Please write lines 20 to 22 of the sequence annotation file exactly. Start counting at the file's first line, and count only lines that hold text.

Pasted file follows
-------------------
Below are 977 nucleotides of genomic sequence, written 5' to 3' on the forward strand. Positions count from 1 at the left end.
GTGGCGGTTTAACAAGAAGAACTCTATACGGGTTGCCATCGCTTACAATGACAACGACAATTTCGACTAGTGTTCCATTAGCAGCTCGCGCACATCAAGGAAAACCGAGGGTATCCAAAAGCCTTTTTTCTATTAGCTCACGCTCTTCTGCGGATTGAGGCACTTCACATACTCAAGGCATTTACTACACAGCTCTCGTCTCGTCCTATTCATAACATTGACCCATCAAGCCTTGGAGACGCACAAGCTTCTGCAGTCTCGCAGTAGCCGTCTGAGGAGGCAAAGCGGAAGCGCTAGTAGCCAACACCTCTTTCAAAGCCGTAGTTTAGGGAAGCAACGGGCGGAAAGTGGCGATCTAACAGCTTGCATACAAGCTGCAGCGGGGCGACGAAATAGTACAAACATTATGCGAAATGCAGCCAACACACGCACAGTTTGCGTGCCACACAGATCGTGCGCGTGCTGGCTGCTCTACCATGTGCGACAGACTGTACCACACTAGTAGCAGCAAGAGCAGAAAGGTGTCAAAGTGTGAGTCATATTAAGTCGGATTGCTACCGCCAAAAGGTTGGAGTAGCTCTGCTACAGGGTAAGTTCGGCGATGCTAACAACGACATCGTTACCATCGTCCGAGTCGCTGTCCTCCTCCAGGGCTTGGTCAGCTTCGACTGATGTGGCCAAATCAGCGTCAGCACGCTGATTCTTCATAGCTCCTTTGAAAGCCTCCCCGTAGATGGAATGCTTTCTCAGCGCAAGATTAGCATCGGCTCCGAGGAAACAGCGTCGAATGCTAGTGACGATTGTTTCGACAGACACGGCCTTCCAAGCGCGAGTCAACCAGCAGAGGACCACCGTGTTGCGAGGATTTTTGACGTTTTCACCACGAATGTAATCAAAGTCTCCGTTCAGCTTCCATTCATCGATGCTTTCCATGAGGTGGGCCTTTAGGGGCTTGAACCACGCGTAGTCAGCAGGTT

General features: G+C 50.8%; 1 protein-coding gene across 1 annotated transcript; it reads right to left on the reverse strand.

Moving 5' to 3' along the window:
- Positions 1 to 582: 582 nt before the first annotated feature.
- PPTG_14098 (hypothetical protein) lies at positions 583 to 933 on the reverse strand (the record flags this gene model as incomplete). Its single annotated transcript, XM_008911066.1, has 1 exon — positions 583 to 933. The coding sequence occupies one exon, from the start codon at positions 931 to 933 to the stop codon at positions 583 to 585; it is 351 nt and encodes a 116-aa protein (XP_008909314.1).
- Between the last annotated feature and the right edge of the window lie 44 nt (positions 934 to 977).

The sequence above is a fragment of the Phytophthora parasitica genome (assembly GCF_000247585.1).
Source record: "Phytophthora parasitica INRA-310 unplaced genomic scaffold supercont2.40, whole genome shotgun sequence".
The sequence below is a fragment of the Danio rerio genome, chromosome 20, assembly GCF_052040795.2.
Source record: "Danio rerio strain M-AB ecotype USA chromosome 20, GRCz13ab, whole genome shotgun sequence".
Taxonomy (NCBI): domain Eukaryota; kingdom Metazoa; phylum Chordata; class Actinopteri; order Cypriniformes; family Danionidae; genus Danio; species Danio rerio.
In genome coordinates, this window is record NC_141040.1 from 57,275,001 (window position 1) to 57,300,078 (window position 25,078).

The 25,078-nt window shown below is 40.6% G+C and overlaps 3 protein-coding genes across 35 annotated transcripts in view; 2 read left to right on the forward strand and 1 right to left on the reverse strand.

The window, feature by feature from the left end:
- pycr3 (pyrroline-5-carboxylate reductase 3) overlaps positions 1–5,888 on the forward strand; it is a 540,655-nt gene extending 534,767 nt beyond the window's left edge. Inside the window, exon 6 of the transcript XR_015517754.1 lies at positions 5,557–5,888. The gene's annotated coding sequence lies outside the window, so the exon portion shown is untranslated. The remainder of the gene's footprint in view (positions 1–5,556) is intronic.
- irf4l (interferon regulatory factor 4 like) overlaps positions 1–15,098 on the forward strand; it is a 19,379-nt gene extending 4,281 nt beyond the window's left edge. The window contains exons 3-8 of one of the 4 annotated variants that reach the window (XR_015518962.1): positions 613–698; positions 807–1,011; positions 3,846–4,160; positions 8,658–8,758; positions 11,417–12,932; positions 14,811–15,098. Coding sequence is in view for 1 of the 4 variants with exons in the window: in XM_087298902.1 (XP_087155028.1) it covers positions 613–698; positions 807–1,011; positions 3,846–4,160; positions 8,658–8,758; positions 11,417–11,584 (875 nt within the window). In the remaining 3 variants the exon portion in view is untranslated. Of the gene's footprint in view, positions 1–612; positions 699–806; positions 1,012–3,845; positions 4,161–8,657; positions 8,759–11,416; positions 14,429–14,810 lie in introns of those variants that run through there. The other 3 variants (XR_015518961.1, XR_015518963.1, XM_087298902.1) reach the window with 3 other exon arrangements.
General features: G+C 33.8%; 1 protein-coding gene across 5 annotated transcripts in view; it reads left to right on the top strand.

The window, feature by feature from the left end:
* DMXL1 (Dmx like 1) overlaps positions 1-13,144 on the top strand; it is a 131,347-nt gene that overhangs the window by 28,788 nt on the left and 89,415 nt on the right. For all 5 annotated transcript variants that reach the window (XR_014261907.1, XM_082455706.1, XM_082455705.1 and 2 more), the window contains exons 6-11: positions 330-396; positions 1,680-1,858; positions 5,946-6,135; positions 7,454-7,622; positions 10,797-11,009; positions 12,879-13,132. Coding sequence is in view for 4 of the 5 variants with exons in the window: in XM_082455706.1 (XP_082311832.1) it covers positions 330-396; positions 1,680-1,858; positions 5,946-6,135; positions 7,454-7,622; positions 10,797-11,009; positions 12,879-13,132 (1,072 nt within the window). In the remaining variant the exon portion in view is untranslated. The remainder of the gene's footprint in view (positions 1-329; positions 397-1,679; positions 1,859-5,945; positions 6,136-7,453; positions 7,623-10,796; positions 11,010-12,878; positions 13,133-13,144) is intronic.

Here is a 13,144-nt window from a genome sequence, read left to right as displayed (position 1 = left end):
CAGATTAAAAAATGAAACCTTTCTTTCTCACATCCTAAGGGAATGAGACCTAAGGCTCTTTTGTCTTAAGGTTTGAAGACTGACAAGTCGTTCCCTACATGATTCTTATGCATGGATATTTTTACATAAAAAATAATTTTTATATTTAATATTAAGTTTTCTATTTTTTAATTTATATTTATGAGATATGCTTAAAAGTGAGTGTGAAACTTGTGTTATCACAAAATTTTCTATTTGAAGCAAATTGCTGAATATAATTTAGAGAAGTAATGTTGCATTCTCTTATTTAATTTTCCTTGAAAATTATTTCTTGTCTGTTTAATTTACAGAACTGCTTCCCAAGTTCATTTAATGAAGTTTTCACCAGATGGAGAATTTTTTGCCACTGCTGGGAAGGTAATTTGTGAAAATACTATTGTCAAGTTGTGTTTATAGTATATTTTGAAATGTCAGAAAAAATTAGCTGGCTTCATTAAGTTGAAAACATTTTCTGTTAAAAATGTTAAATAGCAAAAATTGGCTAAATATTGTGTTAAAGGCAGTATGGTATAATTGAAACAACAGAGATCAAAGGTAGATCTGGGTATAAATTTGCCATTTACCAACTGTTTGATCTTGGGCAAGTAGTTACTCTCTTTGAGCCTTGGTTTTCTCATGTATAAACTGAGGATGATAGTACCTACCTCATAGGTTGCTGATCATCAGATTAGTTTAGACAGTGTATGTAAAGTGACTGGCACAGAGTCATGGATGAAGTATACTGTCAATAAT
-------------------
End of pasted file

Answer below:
* DMXL1 (Dmx like 1) overlaps positions 1-13,144 on the top strand; it is a 131,347-nt gene that overhangs the window by 28,788 nt on the left and 89,415 nt on the right. For all 5 annotated transcript variants that reach the window (XR_014261907.1, XM_082455706.1, XM_082455705.1 and 2 more), the window contains exons 6-11: positions 330-396; positions 1,680-1,858; positions 5,946-6,135; positions 7,454-7,622; positions 10,797-11,009; positions 12,879-13,132. Coding sequence is in view for 4 of the 5 variants with exons in the window: in XM_082455706.1 (XP_082311832.1) it covers positions 330-396; positions 1,680-1,858; positions 5,946-6,135; positions 7,454-7,622; positions 10,797-11,009; positions 12,879-13,132 (1,072 nt within the window). In the remaining variant the exon portion in view is untranslated. The remainder of the gene's footprint in view (positions 1-329; positions 397-1,679; positions 1,859-5,945; positions 6,136-7,453; positions 7,623-10,796; positions 11,010-12,878; positions 13,133-13,144) is intronic.

Here is a 13,144-nt window from a genome sequence, read left to right as displayed (position 1 = left end):
CAGATTAAAAAATGAAACCTTTCTTTCTCACATCCTAAGGGAATGAGACCTAAGGCTCTTTTGTCTTAAGGTTTGAAGACTGACAAGTCGTTCCCTACATGATTCTTATGCATGGATATTTTTACATAAAAAATAATTTTTATATTTAATATTAAGTTTTCTATTTTTTAATTTATATTTATGAGATATGCTTAAAAGTGAGTGTGAAACTTGTGTTATCACAAAATTTTCTATTTGAAGCAAATTGCTGAATATAATTTAGAGAAGTAATGTTGCATTCTCTTATTTAATTTTCCTTGAAAATTATTTCTTGTCTGTTTAATTTACAGAACTGCTTCCCAAGTTCATTTAATGAAGTTTTCACCAGATGGAGAATTTTTTGCCACTGCTGGGAAGGTAATTTGTGAAAATACTATTGTCAAGTTGTGTTTATAGTATATTTTGAAATGTCAGAAAAAATTAGCTGGCTTCATTAAGTTGAAAACATTTTCTGTTAAAAATGTTAAATAGCAAAAATTGGCTAAATATTGTGTTAAAGGCAGTATGGTATAATTGAAACAACAGAGATCAAAGGTAGATCTGGGTATAAATTTGCCATTTACCAACTGTTTGATCTTGGGCAAGTAGTTACTCTCTTTGAGCCTTGGTTTTCTCATGTATAAACTGAGGATGATAGTACCTACCTCATAGGTTGCTGATCATCAGATTAGTTTAGACAGTGTATGTAAAGTGACTGGCACAGAGTCATGGATGAAGTATACTGTCAATAAT